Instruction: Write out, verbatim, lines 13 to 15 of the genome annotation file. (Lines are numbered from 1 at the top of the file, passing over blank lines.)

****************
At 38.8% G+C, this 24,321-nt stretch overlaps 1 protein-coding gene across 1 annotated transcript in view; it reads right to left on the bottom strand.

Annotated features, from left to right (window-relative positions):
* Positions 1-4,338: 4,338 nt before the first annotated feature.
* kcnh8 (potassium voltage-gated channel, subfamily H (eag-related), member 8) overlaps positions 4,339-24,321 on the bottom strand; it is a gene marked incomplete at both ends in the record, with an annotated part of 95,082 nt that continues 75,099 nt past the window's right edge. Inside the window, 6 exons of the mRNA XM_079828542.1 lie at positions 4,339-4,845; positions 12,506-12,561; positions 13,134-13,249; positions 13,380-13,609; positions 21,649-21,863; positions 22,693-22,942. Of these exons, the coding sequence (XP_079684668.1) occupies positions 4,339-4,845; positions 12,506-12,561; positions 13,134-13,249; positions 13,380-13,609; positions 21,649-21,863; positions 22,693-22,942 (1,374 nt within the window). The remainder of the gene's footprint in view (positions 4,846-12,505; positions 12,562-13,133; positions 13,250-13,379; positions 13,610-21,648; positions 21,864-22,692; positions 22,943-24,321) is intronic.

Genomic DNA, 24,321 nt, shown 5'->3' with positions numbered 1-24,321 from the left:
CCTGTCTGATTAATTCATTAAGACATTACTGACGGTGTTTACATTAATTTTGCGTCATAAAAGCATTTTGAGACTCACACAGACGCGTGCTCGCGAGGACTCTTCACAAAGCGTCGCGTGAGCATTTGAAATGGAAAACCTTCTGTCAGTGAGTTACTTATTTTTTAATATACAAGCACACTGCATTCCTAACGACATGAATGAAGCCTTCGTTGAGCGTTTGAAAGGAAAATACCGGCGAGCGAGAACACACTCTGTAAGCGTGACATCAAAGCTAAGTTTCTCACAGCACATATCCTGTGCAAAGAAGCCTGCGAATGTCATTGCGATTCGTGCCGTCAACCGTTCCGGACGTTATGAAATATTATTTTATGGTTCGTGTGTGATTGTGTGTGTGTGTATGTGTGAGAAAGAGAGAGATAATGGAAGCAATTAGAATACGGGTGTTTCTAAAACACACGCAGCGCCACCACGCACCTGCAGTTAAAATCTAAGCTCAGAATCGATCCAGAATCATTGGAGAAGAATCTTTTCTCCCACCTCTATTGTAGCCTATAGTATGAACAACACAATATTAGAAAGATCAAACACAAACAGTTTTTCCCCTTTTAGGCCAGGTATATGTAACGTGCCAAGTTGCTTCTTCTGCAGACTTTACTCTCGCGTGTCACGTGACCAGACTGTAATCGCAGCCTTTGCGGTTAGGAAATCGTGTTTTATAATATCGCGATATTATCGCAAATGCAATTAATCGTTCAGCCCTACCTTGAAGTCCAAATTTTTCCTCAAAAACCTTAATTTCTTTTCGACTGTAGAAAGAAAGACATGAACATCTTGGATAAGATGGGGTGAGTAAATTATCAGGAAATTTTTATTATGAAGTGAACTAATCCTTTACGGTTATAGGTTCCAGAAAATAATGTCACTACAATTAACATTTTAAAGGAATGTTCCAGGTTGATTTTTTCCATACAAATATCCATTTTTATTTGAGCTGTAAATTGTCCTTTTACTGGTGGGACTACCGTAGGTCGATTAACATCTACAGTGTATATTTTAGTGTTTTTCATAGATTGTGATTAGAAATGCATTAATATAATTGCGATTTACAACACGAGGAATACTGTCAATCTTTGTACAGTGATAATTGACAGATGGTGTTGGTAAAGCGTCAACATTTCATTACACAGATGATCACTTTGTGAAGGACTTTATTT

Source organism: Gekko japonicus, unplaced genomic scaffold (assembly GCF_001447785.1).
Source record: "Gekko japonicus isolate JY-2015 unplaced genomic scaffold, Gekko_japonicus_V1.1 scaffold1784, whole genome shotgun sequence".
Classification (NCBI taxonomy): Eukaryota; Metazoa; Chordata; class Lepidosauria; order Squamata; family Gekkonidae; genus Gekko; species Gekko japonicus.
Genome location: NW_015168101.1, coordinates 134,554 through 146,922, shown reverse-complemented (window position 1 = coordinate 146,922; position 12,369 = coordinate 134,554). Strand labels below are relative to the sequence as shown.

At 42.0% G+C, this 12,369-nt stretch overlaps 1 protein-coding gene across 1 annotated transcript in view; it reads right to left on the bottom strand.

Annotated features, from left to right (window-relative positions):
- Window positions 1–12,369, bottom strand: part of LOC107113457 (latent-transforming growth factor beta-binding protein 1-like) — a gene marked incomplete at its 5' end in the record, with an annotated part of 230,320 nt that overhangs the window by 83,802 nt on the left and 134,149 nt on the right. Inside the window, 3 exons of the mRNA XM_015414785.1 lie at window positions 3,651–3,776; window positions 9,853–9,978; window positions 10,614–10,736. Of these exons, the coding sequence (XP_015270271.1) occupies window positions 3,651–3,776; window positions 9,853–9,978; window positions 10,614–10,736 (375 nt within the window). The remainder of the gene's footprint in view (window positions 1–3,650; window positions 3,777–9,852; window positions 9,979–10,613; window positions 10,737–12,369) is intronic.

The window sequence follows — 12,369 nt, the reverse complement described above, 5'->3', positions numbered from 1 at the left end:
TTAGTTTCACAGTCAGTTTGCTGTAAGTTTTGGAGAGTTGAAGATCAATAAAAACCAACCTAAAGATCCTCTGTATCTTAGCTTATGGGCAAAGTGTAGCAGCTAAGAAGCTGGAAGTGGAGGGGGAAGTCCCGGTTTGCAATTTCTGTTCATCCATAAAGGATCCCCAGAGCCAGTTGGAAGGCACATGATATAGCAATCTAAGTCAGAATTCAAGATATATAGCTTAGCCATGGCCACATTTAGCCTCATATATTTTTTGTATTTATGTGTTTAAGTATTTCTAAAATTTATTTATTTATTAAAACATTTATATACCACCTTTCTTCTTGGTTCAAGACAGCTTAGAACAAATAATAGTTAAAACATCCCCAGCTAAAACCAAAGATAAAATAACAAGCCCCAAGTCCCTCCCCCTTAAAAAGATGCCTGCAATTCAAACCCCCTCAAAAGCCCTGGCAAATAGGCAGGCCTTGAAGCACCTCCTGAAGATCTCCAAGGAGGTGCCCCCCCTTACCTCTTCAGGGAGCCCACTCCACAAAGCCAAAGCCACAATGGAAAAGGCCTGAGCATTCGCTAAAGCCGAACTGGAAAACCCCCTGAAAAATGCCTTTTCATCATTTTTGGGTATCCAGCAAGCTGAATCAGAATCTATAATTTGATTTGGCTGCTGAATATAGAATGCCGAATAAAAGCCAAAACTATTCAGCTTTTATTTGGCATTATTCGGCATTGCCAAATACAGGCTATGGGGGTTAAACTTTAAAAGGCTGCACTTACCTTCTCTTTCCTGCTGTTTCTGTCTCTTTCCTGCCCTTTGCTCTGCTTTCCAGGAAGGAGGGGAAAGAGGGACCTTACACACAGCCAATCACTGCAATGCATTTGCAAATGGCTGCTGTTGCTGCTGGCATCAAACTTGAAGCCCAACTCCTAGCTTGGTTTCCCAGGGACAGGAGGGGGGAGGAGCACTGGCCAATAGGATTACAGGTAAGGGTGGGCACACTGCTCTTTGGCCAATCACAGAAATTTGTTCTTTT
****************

- Window positions 1–12,369, bottom strand: part of LOC107113457 (latent-transforming growth factor beta-binding protein 1-like) — a gene marked incomplete at its 5' end in the record, with an annotated part of 230,320 nt that overhangs the window by 83,802 nt on the left and 134,149 nt on the right. Inside the window, 3 exons of the mRNA XM_015414785.1 lie at window positions 3,651–3,776; window positions 9,853–9,978; window positions 10,614–10,736. Of these exons, the coding sequence (XP_015270271.1) occupies window positions 3,651–3,776; window positions 9,853–9,978; window positions 10,614–10,736 (375 nt within the window). The remainder of the gene's footprint in view (window positions 1–3,650; window positions 3,777–9,852; window positions 9,979–10,613; window positions 10,737–12,369) is intronic.

The window sequence follows — 12,369 nt, the reverse complement described above, 5'->3', positions numbered from 1 at the left end:
TTAGTTTCACAGTCAGTTTGCTGTAAGTTTTGGAGAGTTGAAGATCAATAAAAACCAACCTAAAGATCCTCTGTATCTTAGCTTATGGGCAAAGTGTAGCAGCTAAGAAGCTGGAAGTGGAGGGGGAAGTCCCGGTTTGCAATTTCTGTTCATCCATAAAGGATCCCCAGAGCCAGTTGGAAGGCACATGATATAGCAATCTAAGTCAGAATTCAAGATATATAGCTTAGCCATGGCCACATTTAGCCTCATATATTTTTTGTATTTATGTGTTTAAGTATTTCTAAAATTTATTTATTTATTAAAACATTTATATACCACCTTTCTTCTTGGTTCAAGACAGCTTAGAACAAATAATAGTTAAAACATCCCCAGCTAAAACCAAAGATAAAATAACAAGCCCCAAGTCCCTCCCCCTTAAAAAGATGCCTGCAATTCAAACCCCCTCAAAAGCCCTGGCAAATAGGCAGGCCTTGAAGCACCTCCTGAAGATCTCCAAGGAGGTGCCCCCCCTTACCTCTTCAGGGAGCCCACTCCACAAAGCCAAAGCCACAATGGAAAAGGCCTGAGCATTCGCTAAAGCCGAACTGGAAAACCCCCTGAAAAATGCCTTTTCATCATTTTTGGGTATCCAGCAAGCTGAATCAGAATCTATAATTTGATTTGGCTGCTGAATATAGAATGCCGAATAAAAGCCAAAACTATTCAGCTTTTATTTGGCATTATTCGGCATTGCCAAATACAGGCTATGGGGGTTAAACTTTAAAAGGCTGCACTTACCTTCTCTTTCCTGCTGTTTCTGTCTCTTTCCTGCCCTTTGCTCTGCTTTCCAGGAAGGAGGGGAAAGAGGGACCTTACACACAGCCAATCACTGCAATGCATTTGCAAATGGCTGCTGTTGCTGCTGGCATCAAACTTGAAGCCCAACTCCTAGCTTGGTTTCCCAGGGACAGGAGGGGGGAGGAGCACTGGCCAATAGGATTACAGGTAAGGGTGGGCACACTGCTCTTTGGCCAATCACAGAAATTTGTTCTTTT